Saturday, September 17, 2011
Saturday, September 10, 2011
Part of this may be temporary, as I was burned out big time by this time last year.
What I do want to talk about is how I recently hacked at and finally uprooted a climbing rose gone to seed (and mounded in a big bush rather than draped on the trellis, which had fallen) from the raised bed, then added three cubic feet of the best organic soil I could find, and then, today, seeded it with 2 kinds of lettuce, spinach, arugula (a lot of it!), leeks, kale, calendula, and nasturtiums. It is totally ridiculous to be starting a fall garden this late, and a winter garden is only possible here in greenhouses of one sort or another. But I don't care. We're all here: the place, the soil, the seeds, and me. So we'll do what we can. I did get very cold tolerant varieties, so much so that the kale should be harvestable in the snow. But it is sort of ridiculous. But it also occurs to me lately that some very good work in the world gets done because some naive person doesn't realize that what they're trying to do is impossible. Impossible Harvest? At Impossible Farm.
Alice laughed. 'There's no use trying,' she said 'one can't believe impossible things.'
'I daresay you haven't had much practice,' said the Queen. 'When I was your age, I always did it for half-an-hour a day. Why, sometimes I've believed as many as six impossible things before breakfast. 'The title of Absurdist Paradise was always meant to describe academia. When I was not part of academia for that half year or so, the blog became more about my life, which also felt absurd. But now I want to spend my time focusing on gardening/farming/homesteading and Big Non Academic Project (BigNAP?). I want a space in my life to focus on those parts of my life that I wish could grow into bigger chunks of my life. But I'm not sure y'all are interested in my little family's long road to homesteading. I'm not sure this blog is the right place to discuss that. But our little family has to do something, because it sure doesn't feel like this so-called "normal life" is sustainable, from a spiritual point of view for us. (I don't mean religious. I mean this life so rubs against the grain -- it just feels wrong and abrasive. Meaningless.)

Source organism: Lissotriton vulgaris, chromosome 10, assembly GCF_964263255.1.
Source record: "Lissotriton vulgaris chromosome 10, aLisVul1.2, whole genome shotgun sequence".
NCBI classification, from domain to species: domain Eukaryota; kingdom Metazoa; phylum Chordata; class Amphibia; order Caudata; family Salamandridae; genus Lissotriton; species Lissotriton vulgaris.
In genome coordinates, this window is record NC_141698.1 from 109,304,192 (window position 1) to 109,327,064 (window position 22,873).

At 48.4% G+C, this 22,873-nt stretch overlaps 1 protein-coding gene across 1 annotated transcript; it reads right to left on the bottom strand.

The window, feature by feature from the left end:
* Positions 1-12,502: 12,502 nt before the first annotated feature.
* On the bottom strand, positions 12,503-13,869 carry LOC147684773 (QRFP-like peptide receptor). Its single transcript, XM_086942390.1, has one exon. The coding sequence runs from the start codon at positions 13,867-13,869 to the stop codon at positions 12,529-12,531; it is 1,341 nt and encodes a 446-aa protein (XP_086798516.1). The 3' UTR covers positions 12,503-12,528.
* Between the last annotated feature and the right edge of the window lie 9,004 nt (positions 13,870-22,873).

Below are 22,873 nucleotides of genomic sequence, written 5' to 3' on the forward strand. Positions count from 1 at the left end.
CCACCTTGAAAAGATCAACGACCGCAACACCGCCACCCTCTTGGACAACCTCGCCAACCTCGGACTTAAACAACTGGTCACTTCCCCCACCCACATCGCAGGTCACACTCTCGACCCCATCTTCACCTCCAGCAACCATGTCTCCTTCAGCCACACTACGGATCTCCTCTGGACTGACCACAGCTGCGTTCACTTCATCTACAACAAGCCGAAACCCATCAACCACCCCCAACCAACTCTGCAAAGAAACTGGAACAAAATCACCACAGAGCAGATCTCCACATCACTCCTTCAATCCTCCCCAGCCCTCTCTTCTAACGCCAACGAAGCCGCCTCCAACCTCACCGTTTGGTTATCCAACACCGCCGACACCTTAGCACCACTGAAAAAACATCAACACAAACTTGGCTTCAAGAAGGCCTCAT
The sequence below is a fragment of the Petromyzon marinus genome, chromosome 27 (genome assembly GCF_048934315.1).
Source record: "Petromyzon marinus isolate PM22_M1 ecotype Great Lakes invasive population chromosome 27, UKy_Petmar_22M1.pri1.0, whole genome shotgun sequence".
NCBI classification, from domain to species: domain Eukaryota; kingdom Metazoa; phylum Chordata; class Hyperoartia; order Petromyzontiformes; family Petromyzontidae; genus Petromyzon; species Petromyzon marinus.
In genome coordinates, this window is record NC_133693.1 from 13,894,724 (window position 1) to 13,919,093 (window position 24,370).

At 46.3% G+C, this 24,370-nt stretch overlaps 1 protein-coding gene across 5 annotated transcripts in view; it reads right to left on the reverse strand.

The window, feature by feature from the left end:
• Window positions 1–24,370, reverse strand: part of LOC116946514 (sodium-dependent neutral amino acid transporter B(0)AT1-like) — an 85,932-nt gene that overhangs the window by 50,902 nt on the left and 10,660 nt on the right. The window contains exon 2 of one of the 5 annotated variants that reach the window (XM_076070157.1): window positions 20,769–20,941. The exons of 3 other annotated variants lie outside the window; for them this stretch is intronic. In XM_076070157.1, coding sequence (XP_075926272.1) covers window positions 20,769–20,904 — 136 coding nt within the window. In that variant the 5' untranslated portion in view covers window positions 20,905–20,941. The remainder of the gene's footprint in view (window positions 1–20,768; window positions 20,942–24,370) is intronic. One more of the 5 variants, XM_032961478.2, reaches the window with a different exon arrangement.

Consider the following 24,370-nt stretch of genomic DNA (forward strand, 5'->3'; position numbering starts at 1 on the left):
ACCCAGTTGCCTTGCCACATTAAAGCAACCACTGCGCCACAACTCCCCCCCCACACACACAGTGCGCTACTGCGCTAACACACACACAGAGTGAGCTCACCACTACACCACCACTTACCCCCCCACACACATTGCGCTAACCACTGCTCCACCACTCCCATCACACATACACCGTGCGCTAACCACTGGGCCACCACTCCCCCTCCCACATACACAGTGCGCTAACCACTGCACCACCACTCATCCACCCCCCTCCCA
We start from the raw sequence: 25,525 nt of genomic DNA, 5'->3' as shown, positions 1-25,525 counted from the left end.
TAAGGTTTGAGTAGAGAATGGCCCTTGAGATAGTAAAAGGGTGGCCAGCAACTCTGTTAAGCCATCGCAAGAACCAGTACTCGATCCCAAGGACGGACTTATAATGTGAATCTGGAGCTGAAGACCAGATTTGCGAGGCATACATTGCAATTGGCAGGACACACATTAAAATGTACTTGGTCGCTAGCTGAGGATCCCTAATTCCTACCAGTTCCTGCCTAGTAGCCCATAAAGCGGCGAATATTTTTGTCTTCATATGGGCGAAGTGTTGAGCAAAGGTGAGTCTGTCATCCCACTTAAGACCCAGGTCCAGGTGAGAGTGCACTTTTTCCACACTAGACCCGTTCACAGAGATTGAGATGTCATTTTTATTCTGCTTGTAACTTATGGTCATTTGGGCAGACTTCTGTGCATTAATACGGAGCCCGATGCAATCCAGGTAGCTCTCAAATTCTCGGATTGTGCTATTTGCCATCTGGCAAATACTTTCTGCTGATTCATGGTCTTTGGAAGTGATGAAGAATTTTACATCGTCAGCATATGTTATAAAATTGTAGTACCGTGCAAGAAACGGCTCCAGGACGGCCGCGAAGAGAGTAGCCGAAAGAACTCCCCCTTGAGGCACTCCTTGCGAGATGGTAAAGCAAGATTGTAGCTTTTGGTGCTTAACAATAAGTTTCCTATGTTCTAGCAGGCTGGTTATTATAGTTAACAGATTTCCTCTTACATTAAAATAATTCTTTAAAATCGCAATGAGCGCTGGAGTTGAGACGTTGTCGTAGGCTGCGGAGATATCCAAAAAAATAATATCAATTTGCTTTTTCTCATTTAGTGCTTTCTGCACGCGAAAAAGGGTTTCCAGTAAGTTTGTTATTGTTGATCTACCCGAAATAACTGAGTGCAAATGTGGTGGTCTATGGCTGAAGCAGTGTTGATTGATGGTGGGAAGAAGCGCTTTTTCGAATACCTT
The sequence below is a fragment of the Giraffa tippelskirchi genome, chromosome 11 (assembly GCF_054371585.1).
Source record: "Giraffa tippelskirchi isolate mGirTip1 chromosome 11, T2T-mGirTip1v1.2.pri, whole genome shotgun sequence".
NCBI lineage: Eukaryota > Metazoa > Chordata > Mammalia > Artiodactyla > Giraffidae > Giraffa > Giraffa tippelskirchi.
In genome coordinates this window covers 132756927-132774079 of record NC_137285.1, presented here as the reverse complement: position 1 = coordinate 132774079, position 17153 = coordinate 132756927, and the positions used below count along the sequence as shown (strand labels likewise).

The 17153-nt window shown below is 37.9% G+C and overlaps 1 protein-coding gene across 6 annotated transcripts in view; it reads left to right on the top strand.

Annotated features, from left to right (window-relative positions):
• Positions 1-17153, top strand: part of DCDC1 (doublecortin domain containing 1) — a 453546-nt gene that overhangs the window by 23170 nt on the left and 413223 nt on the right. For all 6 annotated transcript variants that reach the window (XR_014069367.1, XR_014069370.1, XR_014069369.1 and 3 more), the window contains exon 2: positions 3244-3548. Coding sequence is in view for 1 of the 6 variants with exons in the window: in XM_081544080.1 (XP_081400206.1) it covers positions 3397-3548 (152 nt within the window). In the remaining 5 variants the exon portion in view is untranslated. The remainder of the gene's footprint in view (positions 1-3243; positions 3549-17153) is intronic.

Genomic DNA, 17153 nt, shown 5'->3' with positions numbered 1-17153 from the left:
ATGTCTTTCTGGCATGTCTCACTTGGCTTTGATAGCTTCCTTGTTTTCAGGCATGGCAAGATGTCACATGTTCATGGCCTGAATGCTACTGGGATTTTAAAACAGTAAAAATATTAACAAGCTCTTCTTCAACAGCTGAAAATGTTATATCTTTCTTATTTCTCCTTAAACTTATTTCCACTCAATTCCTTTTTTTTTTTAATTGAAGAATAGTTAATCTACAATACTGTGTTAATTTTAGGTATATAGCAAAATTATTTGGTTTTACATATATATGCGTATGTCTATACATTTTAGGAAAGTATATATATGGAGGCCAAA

Even if nothing comes up in Impossible Farm's raised bed, I'll be planting garlic within the next month or two. October-December. That at least shouldn't end a shambles.
You think I should start a new blog?
Over and out.